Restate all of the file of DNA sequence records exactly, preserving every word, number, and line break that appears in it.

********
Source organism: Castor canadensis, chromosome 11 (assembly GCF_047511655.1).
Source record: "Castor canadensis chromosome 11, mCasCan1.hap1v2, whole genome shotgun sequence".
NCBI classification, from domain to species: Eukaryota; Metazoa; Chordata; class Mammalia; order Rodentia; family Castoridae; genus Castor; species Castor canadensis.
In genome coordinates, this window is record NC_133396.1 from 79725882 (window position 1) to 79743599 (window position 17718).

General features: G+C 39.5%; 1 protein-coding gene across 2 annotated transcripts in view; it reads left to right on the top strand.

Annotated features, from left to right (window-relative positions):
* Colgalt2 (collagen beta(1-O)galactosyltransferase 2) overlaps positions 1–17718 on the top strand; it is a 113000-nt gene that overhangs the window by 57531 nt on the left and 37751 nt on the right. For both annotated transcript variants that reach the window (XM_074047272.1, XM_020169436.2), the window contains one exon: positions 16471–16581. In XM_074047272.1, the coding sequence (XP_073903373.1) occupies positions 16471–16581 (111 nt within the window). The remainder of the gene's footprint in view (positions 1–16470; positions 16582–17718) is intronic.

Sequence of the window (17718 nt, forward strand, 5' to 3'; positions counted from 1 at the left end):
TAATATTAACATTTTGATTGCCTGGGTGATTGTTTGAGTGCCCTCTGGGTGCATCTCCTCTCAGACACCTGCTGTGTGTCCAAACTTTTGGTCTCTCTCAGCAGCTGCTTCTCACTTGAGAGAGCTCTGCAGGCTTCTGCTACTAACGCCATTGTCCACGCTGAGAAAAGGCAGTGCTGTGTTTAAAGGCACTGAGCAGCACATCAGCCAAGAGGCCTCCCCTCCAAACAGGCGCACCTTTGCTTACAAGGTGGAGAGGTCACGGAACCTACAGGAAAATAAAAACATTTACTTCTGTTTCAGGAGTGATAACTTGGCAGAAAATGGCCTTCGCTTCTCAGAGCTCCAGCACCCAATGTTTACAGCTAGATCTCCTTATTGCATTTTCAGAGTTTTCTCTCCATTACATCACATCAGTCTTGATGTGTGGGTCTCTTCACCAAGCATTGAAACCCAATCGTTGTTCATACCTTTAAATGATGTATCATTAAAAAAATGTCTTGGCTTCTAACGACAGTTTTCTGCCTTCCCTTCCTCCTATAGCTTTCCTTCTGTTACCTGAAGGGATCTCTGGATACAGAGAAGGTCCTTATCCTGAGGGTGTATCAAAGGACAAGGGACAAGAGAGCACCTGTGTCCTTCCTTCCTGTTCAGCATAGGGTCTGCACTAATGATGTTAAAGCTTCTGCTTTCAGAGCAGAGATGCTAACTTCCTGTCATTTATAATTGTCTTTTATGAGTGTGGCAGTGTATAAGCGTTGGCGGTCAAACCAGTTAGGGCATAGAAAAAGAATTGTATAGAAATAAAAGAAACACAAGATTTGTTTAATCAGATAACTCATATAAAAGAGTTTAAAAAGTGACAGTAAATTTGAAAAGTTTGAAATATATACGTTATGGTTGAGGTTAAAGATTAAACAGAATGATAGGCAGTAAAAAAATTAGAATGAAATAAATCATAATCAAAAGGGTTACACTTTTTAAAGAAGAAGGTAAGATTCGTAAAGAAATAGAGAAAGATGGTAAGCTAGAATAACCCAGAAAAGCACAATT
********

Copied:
Source organism: Castor canadensis, chromosome 11 (assembly GCF_047511655.1).
Source record: "Castor canadensis chromosome 11, mCasCan1.hap1v2, whole genome shotgun sequence".
NCBI classification, from domain to species: Eukaryota; Metazoa; Chordata; class Mammalia; order Rodentia; family Castoridae; genus Castor; species Castor canadensis.
In genome coordinates, this window is record NC_133396.1 from 79725882 (window position 1) to 79743599 (window position 17718).

General features: G+C 39.5%; 1 protein-coding gene across 2 annotated transcripts in view; it reads left to right on the top strand.

Annotated features, from left to right (window-relative positions):
* Colgalt2 (collagen beta(1-O)galactosyltransferase 2) overlaps positions 1–17718 on the top strand; it is a 113000-nt gene that overhangs the window by 57531 nt on the left and 37751 nt on the right. For both annotated transcript variants that reach the window (XM_074047272.1, XM_020169436.2), the window contains one exon: positions 16471–16581. In XM_074047272.1, the coding sequence (XP_073903373.1) occupies positions 16471–16581 (111 nt within the window). The remainder of the gene's footprint in view (positions 1–16470; positions 16582–17718) is intronic.

Sequence of the window (17718 nt, forward strand, 5' to 3'; positions counted from 1 at the left end):
TAATATTAACATTTTGATTGCCTGGGTGATTGTTTGAGTGCCCTCTGGGTGCATCTCCTCTCAGACACCTGCTGTGTGTCCAAACTTTTGGTCTCTCTCAGCAGCTGCTTCTCACTTGAGAGAGCTCTGCAGGCTTCTGCTACTAACGCCATTGTCCACGCTGAGAAAAGGCAGTGCTGTGTTTAAAGGCACTGAGCAGCACATCAGCCAAGAGGCCTCCCCTCCAAACAGGCGCACCTTTGCTTACAAGGTGGAGAGGTCACGGAACCTACAGGAAAATAAAAACATTTACTTCTGTTTCAGGAGTGATAACTTGGCAGAAAATGGCCTTCGCTTCTCAGAGCTCCAGCACCCAATGTTTACAGCTAGATCTCCTTATTGCATTTTCAGAGTTTTCTCTCCATTACATCACATCAGTCTTGATGTGTGGGTCTCTTCACCAAGCATTGAAACCCAATCGTTGTTCATACCTTTAAATGATGTATCATTAAAAAAATGTCTTGGCTTCTAACGACAGTTTTCTGCCTTCCCTTCCTCCTATAGCTTTCCTTCTGTTACCTGAAGGGATCTCTGGATACAGAGAAGGTCCTTATCCTGAGGGTGTATCAAAGGACAAGGGACAAGAGAGCACCTGTGTCCTTCCTTCCTGTTCAGCATAGGGTCTGCACTAATGATGTTAAAGCTTCTGCTTTCAGAGCAGAGATGCTAACTTCCTGTCATTTATAATTGTCTTTTATGAGTGTGGCAGTGTATAAGCGTTGGCGGTCAAACCAGTTAGGGCATAGAAAAAGAATTGTATAGAAATAAAAGAAACACAAGATTTGTTTAATCAGATAACTCATATAAAAGAGTTTAAAAAGTGACAGTAAATTTGAAAAGTTTGAAATATATACGTTATGGTTGAGGTTAAAGATTAAACAGAATGATAGGCAGTAAAAAAATTAGAATGAAATAAATCATAATCAAAAGGGTTACACTTTTTAAAGAAGAAGGTAAGATTCGTAAAGAAATAGAGAAAGATGGTAAGCTAGAATAACCCAGAAAAGCACAATT